Signposts in a Strange Land

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Farrar, Straus, and Giroux, 1991 - Literary Collections - 428 pages
In this collection of occasional writings and interviews, Percy discusses the role of the novelist, the moral obligations of Christians, the place of Herman Melville in American letters, and why Southerners regard him so highly. Other topics are the mysteries of language and human nature, and the failure of science and psychiatry to penetrate those mysteries. He also covers the nature of faith, and the prevalence of the second-rate in American life and culture. Throughout the book, his focus is on the South though he says in the mocking self-interview "I'm sick and tired of talking about the South and hearing about the South." ISBN 0-374-26391-4: $25.00.

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User Review  - Kirkus

A pungent, revealing collection of lectures, essays, and interviews—some previously published in Harper's, The Georgia Review, etc.—by the late novelist (d. 1990). Percy was a quintessentially ... Read full review

Signposts in a strange land

User Review  - Not Available - Book Verdict

Eminent physician/novelist Percy ( The Moviegoer ) died in 1990. Accumulated here are many uncollected essays, several seeing publication for the first time, grouped under three headings conceptually ... Read full review

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About the author (1991)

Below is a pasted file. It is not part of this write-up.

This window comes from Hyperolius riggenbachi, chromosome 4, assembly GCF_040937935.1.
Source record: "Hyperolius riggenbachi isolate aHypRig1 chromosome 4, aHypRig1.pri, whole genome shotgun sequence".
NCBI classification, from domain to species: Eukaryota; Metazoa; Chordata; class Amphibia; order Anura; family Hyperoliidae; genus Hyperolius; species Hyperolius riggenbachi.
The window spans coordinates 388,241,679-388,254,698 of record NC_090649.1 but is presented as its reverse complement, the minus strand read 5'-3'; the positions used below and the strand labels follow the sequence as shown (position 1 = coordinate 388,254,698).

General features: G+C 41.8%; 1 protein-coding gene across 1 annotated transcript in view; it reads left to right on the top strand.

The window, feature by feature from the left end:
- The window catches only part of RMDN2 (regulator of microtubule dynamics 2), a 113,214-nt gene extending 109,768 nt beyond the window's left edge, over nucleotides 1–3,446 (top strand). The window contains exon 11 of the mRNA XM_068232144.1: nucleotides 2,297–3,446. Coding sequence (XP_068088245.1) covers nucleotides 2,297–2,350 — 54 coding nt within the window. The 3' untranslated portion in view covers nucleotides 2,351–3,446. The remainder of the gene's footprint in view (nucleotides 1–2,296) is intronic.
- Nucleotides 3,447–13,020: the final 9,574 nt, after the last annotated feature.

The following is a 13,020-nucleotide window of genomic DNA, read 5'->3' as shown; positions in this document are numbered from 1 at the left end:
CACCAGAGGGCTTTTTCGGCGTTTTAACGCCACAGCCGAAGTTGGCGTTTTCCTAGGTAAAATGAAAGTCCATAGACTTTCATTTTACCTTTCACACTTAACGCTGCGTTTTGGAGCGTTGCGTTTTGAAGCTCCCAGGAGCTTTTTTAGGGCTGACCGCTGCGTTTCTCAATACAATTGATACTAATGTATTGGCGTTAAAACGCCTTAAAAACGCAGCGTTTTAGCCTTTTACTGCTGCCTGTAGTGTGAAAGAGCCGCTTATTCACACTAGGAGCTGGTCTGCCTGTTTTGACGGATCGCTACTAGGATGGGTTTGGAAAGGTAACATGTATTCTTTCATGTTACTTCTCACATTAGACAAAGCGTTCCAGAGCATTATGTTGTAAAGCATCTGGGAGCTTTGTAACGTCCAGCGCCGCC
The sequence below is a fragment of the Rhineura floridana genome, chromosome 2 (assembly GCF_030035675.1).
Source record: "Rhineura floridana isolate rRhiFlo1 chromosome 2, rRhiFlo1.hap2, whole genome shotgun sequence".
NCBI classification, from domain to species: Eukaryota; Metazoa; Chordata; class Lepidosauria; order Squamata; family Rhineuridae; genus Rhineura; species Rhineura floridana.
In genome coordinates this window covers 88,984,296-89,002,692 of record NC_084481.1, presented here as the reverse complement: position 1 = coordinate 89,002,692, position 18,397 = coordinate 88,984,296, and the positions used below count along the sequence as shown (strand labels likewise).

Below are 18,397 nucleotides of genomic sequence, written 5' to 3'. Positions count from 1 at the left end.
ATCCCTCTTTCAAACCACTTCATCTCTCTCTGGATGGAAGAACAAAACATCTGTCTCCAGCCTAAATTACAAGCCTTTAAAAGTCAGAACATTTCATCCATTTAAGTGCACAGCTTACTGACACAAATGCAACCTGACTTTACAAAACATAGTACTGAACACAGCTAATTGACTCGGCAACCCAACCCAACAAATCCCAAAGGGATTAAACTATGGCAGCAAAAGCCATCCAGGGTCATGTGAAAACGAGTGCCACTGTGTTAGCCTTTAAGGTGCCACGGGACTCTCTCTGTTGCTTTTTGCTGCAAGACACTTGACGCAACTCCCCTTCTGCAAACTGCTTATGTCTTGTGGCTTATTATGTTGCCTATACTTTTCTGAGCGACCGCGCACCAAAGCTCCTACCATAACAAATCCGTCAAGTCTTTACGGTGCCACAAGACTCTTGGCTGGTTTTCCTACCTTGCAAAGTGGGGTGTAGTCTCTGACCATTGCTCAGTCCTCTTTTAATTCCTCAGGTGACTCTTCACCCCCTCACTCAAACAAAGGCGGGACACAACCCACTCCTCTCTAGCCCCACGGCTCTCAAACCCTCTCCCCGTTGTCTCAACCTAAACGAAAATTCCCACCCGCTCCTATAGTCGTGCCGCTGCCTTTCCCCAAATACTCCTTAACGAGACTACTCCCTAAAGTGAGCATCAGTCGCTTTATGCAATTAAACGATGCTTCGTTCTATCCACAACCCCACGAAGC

Walker Percy, May 28, 1916 - May 10, 1990 Walker Percy, born in Alabama, raised in Mississippi, and a former resident of Louisiana, was a member of a prominent Southern family who lost his parents at an early age and grew up as the foster son of his father's cousin. Percy graduated from the University of North Carolina and received his M.D. from Columbia, but was a nonpracticing physician who devoted much of his life to his writing. Percy's first novel, The Moviegoer (1961), won the 1962 National Book Award, but Charles Poore considers The Last Gentleman (1966) "an even better book." Love in the Ruins (1971) marks a sharp change in method and subject from the first two novels. A doomsday story set "at the end of the Auto Age," it exposes many foibles and abuses in contemporary life through sharp satire and extravagant fantasy. Whereas Love in the Ruins is funny, Percy's next novel, Lancelot (1977) is the rather bleak and pessimistic story of a deranged man who blows up his home when he finds proof of his wife's infidelities and then tells his story in an asylum for the mentally disturbed. Its apocalyptic vision is expressed in a more positive and affirmative way in The Second Coming (1980), which takes its title from the fact that it resurrects the character of Will Barret from The Last Gentleman and locates him, a quarter-century older, finding love and meaning in a cave.

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